So, don’t be intimidated. Look at the eligibility requirements and if you meet them, apply!

Filed under: Scholarship Tips & Tricks, , , , , ,

Getting Awarded a Scholarship Might Be Easier Than You Think

Little River Surveyors Tricia (left) and Gayle (right) on the job in Vermont.

Just a few weeks ago, I was hurrying home through an afternoon rainstorm. As I pulled up to my house, I found the driveway blocked by the Little River Survey Company‘s truck. Hopping out of my car, I ran through the rain. Dodging the drops as best I could, I headed for the surveyor’s tripod. I was thrilled that the property was being surveyed a month earlier than we had hoped (due to an early Spring or “Mud Month” as we call it here in Vermont). I was also excited to see that the two surveyors were women and one owned the business. Like many STEM careers (Science, Technology, Engineering, Math), land surveying remains a male-dominated field. Although women are still paid less then men for the same job, it’s important for us to enter into high-paying STEM careers.

It was refreshing to see two women conducting the survey and to meet a fellow female small business owner. We chatted briefly about our businesses. I shared that I was publishing an eBook series of Scholarship Opportunities. (The first book presents scholarships for women undergraduates and will be available in late June). Gayle followed in her father’s footsteps and became a surveyor. Tricia, the owner, told me she was a past president of The Vermont Society of Land Surveyors. She said VSLS offers a $2,000 scholarship for a Vermonter studying land surveying. She looked perplexed when she added that some years the scholarship isn’t awarded because no students apply. She was surprised that in these turbulent economic times and ever-increasing college costs, that students wouldn’t seek out a $2,000 scholarship.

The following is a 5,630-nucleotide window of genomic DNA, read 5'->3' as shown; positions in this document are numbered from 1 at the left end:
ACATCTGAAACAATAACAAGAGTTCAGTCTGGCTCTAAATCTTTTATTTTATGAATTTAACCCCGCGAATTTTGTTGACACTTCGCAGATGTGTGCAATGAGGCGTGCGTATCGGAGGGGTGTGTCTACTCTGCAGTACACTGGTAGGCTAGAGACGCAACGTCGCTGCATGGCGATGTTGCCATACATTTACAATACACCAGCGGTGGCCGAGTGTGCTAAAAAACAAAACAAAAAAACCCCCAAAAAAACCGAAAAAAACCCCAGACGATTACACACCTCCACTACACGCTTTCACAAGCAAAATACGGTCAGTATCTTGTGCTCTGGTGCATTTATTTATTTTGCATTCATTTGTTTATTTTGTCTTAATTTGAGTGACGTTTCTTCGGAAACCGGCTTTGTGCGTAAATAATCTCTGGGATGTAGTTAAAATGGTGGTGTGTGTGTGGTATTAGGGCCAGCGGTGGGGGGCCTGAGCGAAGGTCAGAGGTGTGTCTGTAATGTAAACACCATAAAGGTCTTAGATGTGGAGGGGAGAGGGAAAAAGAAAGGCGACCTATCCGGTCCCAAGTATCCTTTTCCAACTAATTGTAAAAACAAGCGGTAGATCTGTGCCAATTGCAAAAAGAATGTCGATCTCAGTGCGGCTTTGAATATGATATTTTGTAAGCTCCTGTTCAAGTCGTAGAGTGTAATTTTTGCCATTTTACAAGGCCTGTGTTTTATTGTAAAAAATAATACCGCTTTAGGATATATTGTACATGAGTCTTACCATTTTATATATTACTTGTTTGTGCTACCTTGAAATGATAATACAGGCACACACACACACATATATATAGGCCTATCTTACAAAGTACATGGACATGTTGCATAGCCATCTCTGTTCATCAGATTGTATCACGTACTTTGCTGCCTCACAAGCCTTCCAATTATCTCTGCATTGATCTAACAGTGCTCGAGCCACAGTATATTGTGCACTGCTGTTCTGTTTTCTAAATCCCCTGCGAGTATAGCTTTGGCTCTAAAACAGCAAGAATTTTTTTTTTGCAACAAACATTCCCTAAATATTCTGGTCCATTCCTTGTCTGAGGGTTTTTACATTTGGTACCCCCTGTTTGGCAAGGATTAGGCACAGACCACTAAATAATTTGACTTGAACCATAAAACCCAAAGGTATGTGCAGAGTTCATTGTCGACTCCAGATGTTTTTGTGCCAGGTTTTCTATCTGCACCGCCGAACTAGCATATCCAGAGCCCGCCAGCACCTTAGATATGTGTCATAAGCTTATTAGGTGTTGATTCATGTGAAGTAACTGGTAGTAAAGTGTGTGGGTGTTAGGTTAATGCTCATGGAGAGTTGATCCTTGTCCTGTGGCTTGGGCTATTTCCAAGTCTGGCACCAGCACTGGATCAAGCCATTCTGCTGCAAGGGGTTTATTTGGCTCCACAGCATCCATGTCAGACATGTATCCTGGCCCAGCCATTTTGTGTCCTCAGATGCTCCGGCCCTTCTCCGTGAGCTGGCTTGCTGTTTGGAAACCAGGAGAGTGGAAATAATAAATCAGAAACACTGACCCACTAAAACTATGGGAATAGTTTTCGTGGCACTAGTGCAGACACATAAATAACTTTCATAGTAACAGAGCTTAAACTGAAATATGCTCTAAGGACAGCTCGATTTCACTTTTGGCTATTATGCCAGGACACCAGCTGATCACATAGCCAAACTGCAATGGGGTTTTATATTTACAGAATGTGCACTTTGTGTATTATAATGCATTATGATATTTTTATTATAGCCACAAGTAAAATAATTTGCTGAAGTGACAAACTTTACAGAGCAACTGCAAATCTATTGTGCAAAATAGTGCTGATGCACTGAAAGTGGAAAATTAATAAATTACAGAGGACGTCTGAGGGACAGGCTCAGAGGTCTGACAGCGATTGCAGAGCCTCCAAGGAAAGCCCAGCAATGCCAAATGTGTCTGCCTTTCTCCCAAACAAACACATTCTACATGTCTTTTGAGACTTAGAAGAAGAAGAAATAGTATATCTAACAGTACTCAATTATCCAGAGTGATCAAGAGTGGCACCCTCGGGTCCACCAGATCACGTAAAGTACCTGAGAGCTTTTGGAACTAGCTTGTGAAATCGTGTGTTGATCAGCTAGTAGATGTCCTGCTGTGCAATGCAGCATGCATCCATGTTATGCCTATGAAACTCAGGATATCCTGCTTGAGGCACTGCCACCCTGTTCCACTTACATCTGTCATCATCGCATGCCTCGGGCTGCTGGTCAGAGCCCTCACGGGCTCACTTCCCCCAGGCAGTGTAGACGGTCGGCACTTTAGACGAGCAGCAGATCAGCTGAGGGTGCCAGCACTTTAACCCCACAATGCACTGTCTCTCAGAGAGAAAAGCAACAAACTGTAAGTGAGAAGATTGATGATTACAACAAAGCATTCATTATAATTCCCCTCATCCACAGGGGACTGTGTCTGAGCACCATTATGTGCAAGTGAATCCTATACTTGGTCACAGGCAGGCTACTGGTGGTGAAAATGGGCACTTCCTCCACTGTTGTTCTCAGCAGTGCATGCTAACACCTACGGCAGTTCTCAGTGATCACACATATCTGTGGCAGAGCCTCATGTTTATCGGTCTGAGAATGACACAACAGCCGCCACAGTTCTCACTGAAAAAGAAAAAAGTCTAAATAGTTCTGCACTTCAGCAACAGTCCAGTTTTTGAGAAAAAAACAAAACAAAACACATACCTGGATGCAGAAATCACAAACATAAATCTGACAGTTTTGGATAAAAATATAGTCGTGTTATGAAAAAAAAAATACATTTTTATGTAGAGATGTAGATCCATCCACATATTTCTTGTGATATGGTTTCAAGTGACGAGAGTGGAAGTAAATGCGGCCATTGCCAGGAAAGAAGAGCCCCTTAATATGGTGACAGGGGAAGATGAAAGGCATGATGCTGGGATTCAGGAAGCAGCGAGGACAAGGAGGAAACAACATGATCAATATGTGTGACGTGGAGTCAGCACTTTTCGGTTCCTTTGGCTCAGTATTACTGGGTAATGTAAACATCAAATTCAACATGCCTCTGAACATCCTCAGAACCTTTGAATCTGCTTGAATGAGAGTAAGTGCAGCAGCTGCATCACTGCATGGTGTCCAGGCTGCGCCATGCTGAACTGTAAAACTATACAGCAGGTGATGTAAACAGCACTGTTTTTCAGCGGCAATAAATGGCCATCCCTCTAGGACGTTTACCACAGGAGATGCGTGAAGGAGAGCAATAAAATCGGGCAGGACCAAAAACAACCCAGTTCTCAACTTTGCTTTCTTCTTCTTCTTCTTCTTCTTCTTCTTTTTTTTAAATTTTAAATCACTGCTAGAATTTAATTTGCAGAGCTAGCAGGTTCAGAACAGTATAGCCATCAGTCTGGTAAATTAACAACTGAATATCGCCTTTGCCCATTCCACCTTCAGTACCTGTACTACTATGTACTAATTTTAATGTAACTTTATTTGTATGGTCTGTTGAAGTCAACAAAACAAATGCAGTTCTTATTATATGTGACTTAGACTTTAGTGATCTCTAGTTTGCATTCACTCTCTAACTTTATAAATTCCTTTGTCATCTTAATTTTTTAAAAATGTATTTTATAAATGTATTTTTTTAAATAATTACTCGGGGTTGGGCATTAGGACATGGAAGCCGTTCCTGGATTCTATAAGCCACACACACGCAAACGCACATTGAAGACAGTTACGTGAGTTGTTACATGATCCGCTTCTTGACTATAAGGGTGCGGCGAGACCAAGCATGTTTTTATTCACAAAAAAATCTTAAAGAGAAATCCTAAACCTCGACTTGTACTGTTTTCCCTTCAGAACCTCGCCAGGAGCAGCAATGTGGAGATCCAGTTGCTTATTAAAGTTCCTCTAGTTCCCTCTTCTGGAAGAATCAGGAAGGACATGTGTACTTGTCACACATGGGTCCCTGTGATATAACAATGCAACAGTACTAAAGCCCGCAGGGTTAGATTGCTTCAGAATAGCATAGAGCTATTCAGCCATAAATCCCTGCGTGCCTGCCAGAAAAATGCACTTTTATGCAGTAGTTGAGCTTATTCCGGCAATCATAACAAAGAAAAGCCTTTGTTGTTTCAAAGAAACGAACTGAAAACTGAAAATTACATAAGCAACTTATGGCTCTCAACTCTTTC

Tricia is not the first nonprofit President that I’ve worked with who has expressed a similar situation. One funding source recently told me his organization has ongoing difficulty giving away five $5,000 scholarships for Native American STEM students. A national nonprofit has repeatedly extended their deadline because no one has applied for their $5,000/year scholarships. Apparently, only a fraction of these scholarships is awarded each year. Clients often ask, “Why aren’t college students applying for our scholarships?” Yet, on the other hand, students express to me how challenging it is to find legitimate, scam-free scholarships.

While it takes time to complete the application process for a scholarship, the rewards are well worth it. If scholarships are going unawarded because there is a lack of student applicants, the odds of getting the scholarship increase dramatically. The odds go up again if you are:

  • A woman;
  • A minority (Alaska Native, African American, Hispanic, Pacific Islander, and Native American);
  • A first-generation student (one of your parents does not have a college degree);
  • A non-traditional student (older students, single parents, or those returning to college); or
  • A student with disabilities (physical, mental, or hidden)
  • A low-income student

This is due to federal mandates to increase the number of college degrees and jobs held by underrepresented groups. Even if the scholarship eligibility requirements do not specifically state this, the funding organization will certainly consider these qualities in your favor.

If you’re majoring in science, technology, engineering, or math, your chances increase yet again because the number of scholarships for STEM students far exceeds those available for other majors. Again, the US government and hiring companies are looking to fill STEM jobs now and in the future and they need an educated workforce.

So, don’t be intimidated. Look at the eligibility requirements and if you meet them, apply!

Filed under: Scholarship Tips & Tricks, , , , , , , , , ,